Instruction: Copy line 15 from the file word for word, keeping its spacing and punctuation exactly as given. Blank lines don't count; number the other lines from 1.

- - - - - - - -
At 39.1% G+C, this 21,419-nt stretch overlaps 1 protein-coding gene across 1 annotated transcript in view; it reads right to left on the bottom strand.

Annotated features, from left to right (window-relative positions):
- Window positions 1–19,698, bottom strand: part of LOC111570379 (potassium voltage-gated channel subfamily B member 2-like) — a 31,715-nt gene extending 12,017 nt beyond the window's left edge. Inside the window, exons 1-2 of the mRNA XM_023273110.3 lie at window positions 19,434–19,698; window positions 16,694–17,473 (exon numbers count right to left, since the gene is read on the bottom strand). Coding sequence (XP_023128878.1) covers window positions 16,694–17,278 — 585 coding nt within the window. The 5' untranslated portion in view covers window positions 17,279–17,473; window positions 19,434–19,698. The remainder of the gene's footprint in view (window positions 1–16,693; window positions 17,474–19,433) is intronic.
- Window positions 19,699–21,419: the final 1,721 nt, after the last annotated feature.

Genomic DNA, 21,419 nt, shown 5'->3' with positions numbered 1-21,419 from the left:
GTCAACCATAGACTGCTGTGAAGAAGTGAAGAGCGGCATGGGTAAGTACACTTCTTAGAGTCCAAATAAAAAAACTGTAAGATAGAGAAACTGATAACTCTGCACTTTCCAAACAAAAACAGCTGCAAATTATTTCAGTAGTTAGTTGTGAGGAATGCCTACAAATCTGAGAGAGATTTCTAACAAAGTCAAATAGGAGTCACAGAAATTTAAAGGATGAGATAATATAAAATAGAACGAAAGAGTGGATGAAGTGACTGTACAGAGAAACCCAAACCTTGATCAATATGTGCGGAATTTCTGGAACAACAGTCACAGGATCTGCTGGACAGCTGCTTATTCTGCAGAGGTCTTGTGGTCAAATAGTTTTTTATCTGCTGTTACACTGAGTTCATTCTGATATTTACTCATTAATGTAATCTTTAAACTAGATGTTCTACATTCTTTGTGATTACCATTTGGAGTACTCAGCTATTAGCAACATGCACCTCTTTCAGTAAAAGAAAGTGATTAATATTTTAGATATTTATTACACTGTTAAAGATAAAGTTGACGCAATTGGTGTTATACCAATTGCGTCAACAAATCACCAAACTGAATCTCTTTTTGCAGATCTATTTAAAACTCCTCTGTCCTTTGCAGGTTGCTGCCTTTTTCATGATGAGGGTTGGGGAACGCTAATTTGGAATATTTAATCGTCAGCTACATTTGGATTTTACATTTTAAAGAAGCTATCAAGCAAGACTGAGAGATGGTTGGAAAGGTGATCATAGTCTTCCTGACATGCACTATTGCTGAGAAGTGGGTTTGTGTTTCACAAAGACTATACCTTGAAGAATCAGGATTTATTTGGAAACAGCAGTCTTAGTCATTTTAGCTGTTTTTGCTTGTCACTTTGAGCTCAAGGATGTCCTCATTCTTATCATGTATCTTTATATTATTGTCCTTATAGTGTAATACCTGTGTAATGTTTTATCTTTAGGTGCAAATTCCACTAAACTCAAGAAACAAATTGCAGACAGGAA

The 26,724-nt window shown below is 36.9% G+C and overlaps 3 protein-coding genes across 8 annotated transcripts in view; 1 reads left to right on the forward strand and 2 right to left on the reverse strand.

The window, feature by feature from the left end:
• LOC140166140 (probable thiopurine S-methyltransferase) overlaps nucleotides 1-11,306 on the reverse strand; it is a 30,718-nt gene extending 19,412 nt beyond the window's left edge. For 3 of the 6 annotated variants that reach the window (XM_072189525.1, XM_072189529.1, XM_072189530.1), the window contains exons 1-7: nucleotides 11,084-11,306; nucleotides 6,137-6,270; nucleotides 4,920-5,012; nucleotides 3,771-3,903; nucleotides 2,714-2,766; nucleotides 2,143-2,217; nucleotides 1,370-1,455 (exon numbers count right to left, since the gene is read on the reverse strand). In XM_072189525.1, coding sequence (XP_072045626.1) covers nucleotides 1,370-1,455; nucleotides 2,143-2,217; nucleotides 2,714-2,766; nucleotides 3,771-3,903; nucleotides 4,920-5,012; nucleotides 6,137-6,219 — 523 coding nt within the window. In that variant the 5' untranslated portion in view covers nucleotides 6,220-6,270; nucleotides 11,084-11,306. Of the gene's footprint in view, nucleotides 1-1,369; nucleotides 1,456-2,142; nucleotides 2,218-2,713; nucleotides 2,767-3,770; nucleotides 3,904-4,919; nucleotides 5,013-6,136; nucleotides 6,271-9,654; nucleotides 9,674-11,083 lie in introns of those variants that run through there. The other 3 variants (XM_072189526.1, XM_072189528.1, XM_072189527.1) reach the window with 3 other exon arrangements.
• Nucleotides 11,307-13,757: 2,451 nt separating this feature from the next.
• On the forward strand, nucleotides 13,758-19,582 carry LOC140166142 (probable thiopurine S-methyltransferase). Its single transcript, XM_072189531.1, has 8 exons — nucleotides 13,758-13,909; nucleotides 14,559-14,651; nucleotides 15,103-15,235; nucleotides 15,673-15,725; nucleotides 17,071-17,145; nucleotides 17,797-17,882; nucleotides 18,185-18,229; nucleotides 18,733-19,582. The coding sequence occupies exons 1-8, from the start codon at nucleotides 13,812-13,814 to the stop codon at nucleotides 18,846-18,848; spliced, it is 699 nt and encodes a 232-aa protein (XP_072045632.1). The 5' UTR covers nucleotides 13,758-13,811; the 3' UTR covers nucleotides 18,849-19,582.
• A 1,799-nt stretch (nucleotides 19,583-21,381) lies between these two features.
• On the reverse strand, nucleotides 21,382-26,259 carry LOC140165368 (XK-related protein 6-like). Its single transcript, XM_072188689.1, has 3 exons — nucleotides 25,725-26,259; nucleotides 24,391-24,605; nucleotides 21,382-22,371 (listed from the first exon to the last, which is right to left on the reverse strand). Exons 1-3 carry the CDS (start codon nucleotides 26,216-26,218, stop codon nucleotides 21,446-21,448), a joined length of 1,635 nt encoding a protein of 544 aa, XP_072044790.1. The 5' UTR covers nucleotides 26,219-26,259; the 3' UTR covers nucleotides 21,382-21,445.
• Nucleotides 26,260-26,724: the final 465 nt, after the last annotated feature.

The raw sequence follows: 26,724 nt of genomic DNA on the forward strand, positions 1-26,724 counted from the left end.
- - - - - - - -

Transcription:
The raw sequence follows: 26,724 nt of genomic DNA on the forward strand, positions 1-26,724 counted from the left end.